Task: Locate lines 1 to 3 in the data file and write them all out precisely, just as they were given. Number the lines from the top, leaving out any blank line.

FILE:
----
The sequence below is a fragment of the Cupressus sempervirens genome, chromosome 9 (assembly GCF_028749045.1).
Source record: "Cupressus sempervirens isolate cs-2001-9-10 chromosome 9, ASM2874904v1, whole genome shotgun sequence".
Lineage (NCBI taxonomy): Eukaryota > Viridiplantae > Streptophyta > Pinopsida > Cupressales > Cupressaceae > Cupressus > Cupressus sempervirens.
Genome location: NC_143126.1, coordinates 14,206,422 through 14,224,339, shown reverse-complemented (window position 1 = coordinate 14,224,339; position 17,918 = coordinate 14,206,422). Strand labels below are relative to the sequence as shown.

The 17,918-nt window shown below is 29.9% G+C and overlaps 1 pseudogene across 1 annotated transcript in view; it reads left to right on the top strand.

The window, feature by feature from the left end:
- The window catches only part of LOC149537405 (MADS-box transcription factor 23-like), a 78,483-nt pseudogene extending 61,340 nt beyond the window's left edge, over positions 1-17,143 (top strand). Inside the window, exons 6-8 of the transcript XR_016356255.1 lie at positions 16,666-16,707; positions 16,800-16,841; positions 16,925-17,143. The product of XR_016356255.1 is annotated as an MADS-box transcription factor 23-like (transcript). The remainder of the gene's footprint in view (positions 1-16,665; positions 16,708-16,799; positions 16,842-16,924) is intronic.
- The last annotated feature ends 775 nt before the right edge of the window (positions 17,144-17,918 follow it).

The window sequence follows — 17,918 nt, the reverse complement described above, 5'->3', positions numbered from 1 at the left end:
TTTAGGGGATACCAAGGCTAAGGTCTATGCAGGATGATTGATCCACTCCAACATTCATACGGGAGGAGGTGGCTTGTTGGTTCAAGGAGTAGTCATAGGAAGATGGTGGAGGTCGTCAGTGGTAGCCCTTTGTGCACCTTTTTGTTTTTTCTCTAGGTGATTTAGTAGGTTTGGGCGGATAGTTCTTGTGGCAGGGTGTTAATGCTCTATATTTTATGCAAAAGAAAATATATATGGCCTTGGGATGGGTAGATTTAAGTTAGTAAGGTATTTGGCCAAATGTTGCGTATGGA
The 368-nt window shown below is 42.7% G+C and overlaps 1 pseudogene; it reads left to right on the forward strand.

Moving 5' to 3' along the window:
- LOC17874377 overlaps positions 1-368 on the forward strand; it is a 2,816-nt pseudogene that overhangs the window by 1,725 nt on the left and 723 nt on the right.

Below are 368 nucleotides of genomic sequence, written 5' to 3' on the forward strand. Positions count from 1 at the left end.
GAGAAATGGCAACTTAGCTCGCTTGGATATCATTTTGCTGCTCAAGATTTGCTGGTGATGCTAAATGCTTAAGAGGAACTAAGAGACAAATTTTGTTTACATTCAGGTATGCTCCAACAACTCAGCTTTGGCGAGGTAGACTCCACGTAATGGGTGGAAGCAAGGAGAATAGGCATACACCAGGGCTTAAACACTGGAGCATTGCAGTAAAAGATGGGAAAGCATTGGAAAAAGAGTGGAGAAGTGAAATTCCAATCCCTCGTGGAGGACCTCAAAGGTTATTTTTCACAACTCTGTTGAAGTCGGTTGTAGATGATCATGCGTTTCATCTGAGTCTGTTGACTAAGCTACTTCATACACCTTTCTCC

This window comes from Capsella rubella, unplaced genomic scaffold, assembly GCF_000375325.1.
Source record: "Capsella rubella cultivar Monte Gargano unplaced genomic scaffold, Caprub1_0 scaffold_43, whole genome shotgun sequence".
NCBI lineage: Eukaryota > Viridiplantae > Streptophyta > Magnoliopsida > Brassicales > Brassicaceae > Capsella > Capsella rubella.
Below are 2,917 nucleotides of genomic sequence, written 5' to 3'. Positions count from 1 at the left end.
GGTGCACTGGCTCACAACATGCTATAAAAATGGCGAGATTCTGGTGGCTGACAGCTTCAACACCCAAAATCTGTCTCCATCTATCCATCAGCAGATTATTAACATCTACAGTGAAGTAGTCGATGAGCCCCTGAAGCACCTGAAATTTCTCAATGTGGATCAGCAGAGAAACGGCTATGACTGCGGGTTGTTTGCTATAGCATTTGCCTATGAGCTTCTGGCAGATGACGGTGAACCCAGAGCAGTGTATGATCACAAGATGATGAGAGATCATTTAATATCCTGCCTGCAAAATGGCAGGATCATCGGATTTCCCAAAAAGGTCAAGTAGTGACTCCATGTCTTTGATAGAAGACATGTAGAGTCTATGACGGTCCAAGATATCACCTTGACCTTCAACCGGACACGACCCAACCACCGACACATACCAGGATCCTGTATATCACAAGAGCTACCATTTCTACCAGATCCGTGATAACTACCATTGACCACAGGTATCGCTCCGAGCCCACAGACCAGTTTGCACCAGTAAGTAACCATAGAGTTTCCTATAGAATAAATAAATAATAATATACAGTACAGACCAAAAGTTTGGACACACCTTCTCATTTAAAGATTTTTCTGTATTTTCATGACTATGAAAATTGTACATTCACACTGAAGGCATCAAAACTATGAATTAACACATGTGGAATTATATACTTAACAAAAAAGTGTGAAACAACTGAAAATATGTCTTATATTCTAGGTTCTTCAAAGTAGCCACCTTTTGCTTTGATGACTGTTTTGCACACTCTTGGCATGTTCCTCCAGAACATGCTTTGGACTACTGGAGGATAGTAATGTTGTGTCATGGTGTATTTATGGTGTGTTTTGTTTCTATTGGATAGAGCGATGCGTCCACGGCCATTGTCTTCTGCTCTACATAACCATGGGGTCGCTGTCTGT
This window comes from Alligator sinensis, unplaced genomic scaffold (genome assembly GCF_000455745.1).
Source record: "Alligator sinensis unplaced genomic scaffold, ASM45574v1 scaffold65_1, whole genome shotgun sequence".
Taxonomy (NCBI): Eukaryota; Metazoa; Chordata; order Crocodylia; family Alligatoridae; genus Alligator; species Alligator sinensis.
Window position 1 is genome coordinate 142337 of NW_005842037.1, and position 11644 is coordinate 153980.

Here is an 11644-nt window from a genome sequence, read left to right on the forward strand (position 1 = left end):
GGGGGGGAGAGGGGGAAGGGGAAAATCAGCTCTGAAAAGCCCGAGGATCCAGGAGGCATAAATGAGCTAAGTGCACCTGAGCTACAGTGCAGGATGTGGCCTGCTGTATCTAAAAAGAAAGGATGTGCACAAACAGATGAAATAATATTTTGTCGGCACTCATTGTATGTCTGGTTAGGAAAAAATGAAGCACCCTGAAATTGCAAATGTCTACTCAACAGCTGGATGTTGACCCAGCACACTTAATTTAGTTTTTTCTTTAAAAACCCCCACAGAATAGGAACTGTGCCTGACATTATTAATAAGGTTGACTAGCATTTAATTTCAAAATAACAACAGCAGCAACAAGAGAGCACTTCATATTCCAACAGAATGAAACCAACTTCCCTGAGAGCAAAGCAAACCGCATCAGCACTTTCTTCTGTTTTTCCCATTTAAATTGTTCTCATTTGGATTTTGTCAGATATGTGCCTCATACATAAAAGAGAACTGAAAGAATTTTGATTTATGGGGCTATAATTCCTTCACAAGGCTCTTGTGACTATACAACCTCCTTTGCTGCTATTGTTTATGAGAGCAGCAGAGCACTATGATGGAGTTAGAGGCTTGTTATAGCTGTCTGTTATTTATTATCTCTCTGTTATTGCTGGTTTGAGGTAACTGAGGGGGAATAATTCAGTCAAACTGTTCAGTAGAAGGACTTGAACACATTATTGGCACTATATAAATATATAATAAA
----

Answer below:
The sequence below is a fragment of the Cupressus sempervirens genome, chromosome 9 (assembly GCF_028749045.1).
Source record: "Cupressus sempervirens isolate cs-2001-9-10 chromosome 9, ASM2874904v1, whole genome shotgun sequence".
Lineage (NCBI taxonomy): Eukaryota > Viridiplantae > Streptophyta > Pinopsida > Cupressales > Cupressaceae > Cupressus > Cupressus sempervirens.